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MTP-Out dated? Definition of magick

To: alt.magick.tyagi,alt.magick,alt.consciousness.mysticism,talk.religion.misc,alt.thelema,alt.occult
From: (nigris333)
Subject: MTP-Out dated? Definition of "magick"
Date: 28 Feb 1998 18:42:36 -0800

49971215 aa2 Hail Satan!


#>#># If the point is that spirituality can be applied to any 
#>#># intentional act, then I would agree, 

spirituality is not applied, it is a quality of the spirit, 
which results from intentional, volitional attention in one's 
behavior and the disciplines which inspire this.

#>#># but that does not make each and every intentional act 
#>#># spiritual and so deserving of the word "magick."

if every intentional act is magical, then it so qualifies.  if
an act must somehow 'deserve' the characterization of 'magick'
by virtue of some other qualification, then it should be made
plain what this qualification is as you see it.

#>#> ...Crowley understood (obviously) the difference, but he
#>#> was recommending that the line hould not exist - we 
#>#> should make every single act into a spiritual act.

quotation?  this seems extreme to me, targetting a level of
conscious attention to even rote detail that would seem to
neglect the very important personal mechanism of automated
habit as a beauteous conserver of attention.  perhaps given 
the level of unconsciousness afoot this is a valuable target, 
but to aim for the extreme regardless of attainment seems to
me a fool's endeavor.

Crowley did (Theorem 27) indicate that 'Magick' should be the
"keynote" of every life, that we should learn the laws of
Magick and live by them.  I don't think this was a moralizing,
but instead offering sound advice on how to achieve whatever 
we truly desire (regardless of whether he himself was able
to take his advice as offered to others).

# Crowley's definition has the agenda that you pointed out, 
# and to which I alluded, of sacralizing intentionality. 

which definition?  even if you are restricting this discussion
to an overview of _Liber ABA_/_Book Four_/et al there are at
least 2 or 3 from which to choose, each emphasizing different
elements of the analysis.  apparently you are seizing on the
one made most famous by the Beast himself, and yet I urge you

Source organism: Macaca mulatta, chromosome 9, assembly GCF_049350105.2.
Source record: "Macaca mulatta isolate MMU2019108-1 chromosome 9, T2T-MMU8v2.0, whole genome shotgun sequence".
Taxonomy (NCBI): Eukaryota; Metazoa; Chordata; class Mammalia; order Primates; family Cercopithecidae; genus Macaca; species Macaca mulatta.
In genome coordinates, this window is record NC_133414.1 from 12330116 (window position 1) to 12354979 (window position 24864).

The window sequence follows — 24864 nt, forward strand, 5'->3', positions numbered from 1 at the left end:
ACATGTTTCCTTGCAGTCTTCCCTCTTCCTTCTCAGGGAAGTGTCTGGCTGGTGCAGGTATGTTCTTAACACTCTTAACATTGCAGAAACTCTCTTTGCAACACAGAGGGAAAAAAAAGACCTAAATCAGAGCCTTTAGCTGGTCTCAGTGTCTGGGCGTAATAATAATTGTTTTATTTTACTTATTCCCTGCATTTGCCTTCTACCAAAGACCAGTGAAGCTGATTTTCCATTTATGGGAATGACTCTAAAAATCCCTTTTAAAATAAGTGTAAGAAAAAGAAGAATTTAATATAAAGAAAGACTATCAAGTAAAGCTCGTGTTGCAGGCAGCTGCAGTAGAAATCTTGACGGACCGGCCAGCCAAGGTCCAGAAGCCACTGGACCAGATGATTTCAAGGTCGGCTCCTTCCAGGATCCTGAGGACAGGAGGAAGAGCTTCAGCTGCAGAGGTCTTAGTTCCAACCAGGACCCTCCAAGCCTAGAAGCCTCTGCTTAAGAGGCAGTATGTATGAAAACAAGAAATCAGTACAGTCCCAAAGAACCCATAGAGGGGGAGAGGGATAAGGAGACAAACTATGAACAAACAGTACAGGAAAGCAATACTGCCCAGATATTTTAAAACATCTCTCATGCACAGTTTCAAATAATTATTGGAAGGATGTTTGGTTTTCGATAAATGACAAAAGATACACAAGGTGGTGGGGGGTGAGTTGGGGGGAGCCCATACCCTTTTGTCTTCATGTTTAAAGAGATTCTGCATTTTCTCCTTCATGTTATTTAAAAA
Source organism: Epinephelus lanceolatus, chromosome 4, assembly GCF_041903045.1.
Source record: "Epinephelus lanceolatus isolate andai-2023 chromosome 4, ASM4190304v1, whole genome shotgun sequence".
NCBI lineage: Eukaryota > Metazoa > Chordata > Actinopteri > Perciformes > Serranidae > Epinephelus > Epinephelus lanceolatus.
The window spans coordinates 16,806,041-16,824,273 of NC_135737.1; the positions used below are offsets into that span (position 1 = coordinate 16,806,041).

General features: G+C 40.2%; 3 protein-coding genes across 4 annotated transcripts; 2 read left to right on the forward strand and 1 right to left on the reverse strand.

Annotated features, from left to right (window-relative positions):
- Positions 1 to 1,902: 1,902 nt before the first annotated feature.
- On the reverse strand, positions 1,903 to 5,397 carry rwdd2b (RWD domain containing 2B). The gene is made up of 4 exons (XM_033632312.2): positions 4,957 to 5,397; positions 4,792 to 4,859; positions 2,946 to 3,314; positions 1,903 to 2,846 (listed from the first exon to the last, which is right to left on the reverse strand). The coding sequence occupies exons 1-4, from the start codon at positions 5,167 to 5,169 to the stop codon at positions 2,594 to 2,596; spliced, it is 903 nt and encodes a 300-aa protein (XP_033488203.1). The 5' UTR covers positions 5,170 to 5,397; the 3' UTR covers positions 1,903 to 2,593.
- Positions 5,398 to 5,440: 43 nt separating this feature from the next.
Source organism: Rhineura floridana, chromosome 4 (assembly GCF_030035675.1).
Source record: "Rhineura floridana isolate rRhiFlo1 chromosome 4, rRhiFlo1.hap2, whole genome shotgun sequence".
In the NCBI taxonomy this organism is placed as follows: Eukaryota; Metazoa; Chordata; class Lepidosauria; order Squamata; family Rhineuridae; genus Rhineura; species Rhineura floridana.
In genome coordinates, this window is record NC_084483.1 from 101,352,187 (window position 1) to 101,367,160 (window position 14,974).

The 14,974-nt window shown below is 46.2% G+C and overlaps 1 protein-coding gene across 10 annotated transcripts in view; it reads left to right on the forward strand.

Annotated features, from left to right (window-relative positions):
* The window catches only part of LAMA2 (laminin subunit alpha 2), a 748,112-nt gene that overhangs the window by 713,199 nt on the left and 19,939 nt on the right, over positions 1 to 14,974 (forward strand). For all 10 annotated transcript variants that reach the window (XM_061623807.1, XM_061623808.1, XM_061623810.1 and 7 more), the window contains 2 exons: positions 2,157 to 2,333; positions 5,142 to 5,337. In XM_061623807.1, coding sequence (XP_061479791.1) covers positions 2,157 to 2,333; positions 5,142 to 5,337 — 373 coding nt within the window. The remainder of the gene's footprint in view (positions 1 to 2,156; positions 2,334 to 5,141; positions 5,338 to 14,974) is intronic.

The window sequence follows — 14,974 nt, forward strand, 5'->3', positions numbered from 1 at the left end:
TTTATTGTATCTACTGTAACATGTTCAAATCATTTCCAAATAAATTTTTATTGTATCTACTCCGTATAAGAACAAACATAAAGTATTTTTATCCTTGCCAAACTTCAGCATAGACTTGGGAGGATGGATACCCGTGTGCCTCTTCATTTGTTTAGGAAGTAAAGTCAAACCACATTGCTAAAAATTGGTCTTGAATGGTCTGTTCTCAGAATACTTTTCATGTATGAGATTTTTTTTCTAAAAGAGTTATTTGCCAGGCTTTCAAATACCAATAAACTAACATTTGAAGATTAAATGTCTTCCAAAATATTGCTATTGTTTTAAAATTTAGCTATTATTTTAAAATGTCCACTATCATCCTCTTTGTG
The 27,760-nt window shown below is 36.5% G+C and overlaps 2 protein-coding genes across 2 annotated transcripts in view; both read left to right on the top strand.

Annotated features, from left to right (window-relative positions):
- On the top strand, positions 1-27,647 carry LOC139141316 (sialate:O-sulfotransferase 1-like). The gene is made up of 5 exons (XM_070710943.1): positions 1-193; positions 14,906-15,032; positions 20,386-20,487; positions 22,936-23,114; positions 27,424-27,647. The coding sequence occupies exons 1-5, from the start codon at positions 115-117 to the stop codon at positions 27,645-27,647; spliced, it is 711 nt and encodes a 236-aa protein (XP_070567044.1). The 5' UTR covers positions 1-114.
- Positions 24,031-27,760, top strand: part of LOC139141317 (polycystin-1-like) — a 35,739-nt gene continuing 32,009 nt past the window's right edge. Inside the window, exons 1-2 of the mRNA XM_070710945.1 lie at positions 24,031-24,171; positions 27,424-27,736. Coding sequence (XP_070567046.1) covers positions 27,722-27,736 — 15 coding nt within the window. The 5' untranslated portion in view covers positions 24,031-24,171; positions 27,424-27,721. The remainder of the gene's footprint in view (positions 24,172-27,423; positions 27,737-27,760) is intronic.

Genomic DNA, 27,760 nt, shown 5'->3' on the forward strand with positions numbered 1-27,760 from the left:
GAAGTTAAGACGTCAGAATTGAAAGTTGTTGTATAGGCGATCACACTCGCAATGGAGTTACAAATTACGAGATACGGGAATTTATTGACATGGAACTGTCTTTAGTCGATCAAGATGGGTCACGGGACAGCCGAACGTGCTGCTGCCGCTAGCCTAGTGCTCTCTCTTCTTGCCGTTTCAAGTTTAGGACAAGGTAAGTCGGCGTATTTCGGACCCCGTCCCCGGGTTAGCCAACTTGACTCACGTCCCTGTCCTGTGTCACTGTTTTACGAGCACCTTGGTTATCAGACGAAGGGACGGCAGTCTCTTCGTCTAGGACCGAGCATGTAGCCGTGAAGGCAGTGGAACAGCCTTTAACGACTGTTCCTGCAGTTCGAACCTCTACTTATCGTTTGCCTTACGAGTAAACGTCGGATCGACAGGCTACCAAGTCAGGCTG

to look more carefully into the Theorems for additional
material.  it could be said that the variety are meant to be
combined into a singular understanding of magick's potential.
if you need me to quote more of the materials, I shall do so.

# ...the definition is primarily concerned with pulling down 
# the barriers between "magical" acts as commonly understod -- 
# rituals, spells, etc. -- and the ordinary acts of one's life. 

presuming your obsession with "Magick is the Science and Art of
causing Change to occur in conformity with Will", I think that this 
does not really address the method.  there has been an historical 
and dubiously-warranted association between religious accoutrement
and the manifestation of desire.  to sever this as a *necessity*
serves us in a manner which modern Science has not been able to
provide courage enough to bear, feeling a need in many cases to 
avoid the interior sciences (mysticism) and arts (ritual/symbolism) 
so as not to step on the wrong (religious) toes.  Crowley aims
to take this interior technology into modern living ('the method
of Science, the aim of Religion') rather than leaving it in the
hands of the ecclesia and monastery.

# For Crowley, if life is carried out in accord with will, 
# then it is magick. I agree with this subtext (for the most 
# part) but I think it hurts the definition as definition; 
# while banking or streetsweeping _can_ be magick, they are 
# not _necessarily_ magick, and as usually practiced they 
# are not -- they are habitual, routine, and tedious, both 
# uninspired and uninspiring. 

I don't see that 'in accord with Will' could include all
banking or streetsweeping by the definitions provided to
the various elements (in particular 'Will', but also that
bit about 'Science' and 'Art').